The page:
Previous studies have shown that acidization of sandstone with 12% HCl/3% HF acid systems can lead to secondary precipitation of many different compounds. Formation of these precipitate often have been found to be pH dependent. If the pH of spent HF formulations can be kept low, the likelihood of secondary precipitation may be reduced. This paper presents the results of a study showing the effect of acidizing a Berea Sandstone (76 × 5 cm), containing 9% carbonate, with a buffered HF acid system (12% H3PO4/3% HF). These results are then compared to results with 12% HCl/3%HF.

Treatment with one pore volume of the buffered acid system was found to increase the native permeability of the Berea sandstone core to a depth of 60 cm. No evidence of damaging precipitation or unconsolidation was found in any section of the core. The pH of the reacted acid was found to be low (2.0 – 2.5).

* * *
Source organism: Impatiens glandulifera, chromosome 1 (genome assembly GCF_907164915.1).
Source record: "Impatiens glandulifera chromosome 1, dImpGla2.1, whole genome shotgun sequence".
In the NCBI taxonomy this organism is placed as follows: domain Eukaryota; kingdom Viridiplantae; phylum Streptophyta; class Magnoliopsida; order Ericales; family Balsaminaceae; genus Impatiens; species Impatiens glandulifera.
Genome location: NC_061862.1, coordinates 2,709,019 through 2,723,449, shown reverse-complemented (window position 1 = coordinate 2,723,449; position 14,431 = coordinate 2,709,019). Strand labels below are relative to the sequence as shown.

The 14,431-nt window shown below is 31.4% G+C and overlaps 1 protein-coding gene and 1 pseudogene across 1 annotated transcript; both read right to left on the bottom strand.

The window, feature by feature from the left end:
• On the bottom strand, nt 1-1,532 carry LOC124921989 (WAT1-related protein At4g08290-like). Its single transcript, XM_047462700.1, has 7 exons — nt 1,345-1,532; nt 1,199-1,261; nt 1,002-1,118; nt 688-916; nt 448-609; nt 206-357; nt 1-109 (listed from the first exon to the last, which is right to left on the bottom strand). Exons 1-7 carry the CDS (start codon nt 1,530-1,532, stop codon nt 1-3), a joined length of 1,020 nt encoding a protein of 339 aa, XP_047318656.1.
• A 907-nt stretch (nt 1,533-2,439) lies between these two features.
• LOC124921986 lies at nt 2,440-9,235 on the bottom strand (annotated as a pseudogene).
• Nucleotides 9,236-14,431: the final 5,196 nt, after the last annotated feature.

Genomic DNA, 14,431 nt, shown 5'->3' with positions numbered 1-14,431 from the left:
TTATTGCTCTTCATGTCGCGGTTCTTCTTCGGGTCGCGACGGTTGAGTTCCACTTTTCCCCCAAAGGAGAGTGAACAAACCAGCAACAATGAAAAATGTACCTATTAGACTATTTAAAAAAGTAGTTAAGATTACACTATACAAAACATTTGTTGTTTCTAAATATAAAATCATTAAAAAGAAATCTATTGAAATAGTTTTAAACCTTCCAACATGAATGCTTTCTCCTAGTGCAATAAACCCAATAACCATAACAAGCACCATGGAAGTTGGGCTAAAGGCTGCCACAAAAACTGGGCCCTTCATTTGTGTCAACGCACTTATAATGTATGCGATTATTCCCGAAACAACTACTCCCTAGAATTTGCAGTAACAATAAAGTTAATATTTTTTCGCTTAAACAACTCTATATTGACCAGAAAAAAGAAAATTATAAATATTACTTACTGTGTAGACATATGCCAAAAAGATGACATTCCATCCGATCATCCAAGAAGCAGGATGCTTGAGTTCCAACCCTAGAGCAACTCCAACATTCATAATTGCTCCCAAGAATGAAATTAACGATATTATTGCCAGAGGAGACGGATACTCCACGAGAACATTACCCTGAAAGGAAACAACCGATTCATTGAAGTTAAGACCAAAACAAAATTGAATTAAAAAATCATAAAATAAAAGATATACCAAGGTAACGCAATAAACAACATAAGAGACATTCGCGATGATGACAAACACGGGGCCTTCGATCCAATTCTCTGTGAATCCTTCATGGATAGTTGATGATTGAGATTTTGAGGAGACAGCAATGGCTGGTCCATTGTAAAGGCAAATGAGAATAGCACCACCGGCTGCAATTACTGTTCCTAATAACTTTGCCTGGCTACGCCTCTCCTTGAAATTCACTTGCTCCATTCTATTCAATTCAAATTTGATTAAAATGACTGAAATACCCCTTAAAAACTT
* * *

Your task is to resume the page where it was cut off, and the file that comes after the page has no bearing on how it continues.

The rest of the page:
Fourteen pore volumes of HCl/HF increased the permeability only to depth of 25 cm and caused unconsolidation of the first 10 cm and 0.5 pore volume of HCl/HF caused formation of damaging precipitates.

The absence of secondary precipitation with 12% H3PO4/3% HF is most likely due to two factors: the buffering ability of the phosphoric acid kept the pH low and hence prevented precipitation of silicon or aluminium complexes, and the unique surface reactions between calcite and 12% H3PO4/3% HF prevent large amounts of calcium ions from being brought into solution from reaction with the carbonate content of the sandstone. These two factors were confirmed by reacting 12% H3PO4/3% HF with synthetic sandstone like mineral blends.

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